Artrie R. Allen
HU300-28: Arts & Humanities 20th Century and Beyond
March 9, 2013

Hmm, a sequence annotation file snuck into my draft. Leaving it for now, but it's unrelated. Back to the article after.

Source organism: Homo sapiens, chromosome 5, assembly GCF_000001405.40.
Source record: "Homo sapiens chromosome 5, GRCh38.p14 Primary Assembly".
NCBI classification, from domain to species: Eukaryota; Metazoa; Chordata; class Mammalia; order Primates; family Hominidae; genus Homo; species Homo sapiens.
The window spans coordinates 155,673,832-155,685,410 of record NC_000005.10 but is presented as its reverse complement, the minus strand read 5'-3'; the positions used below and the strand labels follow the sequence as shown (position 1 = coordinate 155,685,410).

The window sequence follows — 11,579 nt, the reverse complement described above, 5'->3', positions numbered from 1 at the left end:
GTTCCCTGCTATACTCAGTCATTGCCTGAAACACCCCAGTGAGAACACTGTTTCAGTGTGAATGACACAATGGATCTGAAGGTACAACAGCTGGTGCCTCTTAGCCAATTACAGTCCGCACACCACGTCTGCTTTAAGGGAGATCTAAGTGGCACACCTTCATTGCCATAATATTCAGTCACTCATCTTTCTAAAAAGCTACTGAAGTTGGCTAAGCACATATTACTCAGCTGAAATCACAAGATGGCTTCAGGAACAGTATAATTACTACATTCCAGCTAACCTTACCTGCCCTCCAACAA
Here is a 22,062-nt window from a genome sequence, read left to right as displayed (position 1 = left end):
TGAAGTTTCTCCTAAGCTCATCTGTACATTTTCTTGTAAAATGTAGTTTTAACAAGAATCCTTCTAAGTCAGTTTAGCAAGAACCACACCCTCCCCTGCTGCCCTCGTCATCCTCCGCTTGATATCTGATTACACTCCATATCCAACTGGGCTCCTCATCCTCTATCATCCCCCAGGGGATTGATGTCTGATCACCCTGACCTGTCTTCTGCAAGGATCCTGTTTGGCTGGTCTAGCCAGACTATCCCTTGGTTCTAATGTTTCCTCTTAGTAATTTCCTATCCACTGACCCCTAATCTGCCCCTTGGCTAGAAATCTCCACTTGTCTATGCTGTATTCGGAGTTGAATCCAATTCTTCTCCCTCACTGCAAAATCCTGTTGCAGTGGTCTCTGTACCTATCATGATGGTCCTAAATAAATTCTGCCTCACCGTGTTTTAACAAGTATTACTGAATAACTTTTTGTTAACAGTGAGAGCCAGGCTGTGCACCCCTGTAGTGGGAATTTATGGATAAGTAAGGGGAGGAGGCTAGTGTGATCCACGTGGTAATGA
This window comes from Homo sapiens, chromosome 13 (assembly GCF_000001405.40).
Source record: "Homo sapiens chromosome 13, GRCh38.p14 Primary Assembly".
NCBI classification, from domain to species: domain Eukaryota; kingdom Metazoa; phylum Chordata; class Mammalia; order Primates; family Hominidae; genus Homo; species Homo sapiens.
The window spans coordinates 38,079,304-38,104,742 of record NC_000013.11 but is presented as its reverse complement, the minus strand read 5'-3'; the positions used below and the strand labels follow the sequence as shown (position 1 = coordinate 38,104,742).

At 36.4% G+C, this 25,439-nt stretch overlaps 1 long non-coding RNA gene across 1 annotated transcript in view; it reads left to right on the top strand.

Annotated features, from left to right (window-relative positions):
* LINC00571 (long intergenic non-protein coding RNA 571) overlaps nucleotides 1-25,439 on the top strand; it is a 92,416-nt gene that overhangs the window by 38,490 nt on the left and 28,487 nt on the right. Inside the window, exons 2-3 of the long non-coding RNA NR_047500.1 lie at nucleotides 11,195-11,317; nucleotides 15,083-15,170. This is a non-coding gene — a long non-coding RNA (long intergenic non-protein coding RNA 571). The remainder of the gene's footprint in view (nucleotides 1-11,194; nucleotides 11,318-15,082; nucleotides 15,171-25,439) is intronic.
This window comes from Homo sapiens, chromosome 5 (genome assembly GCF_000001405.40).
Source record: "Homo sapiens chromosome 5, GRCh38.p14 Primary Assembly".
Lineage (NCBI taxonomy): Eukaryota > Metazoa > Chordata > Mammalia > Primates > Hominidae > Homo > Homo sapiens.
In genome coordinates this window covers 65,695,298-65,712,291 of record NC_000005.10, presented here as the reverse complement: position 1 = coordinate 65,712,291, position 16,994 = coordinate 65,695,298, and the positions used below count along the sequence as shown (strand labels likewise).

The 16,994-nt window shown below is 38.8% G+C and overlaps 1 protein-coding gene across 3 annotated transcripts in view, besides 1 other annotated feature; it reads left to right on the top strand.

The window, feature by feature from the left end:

As children growing up, we were enriched with stories, folk tales and fables passed from generation to generation. These fables served as entertainment and taught life lessons that we still carry on today. These stories helped to preserve our innocence and youth until adulthood. Fables were stories that teach a moral (right vs. wrong) or valuable lesson to the reader. Fables and fairy tale heroes were a big part of my childhood. The tooth fairy was one of my favorite heroes. When I lost my first tooth I thought it was the end of the world when I saw that blank space in my mouth. My mother reassured me and explained that each time you lost a tooth you would place it under your pillow that night. In exchange for leaving the tooth under your pillow, the tooth fairy would appear to get the tooth and leave money in its place. This was quite a thrill of childhood because I thought the more teeth I lost the richer I would become. However it was not until I was about (10) years old that I realized that the tooth fairy was one of my parents. Every night before bedtime was story time. From Aesop’s fables to fairy tales a myriad of stories were read to me over the years. My favorite story was that of three little pigs. This story was about three little pigs that grew up and left home to live out their lives. Their mother had always told them to work hard, do your best and beware of the big bad wolf. The first little pig found a spot of land and built himself a house made out of straw. The second little pig built a house out of wood. The third piggy’s house was made of bricks. One day the big bad wolf strolled by the straw house. The wolf knocked on his door and said “little pig, little pig, let me come in or I’ll...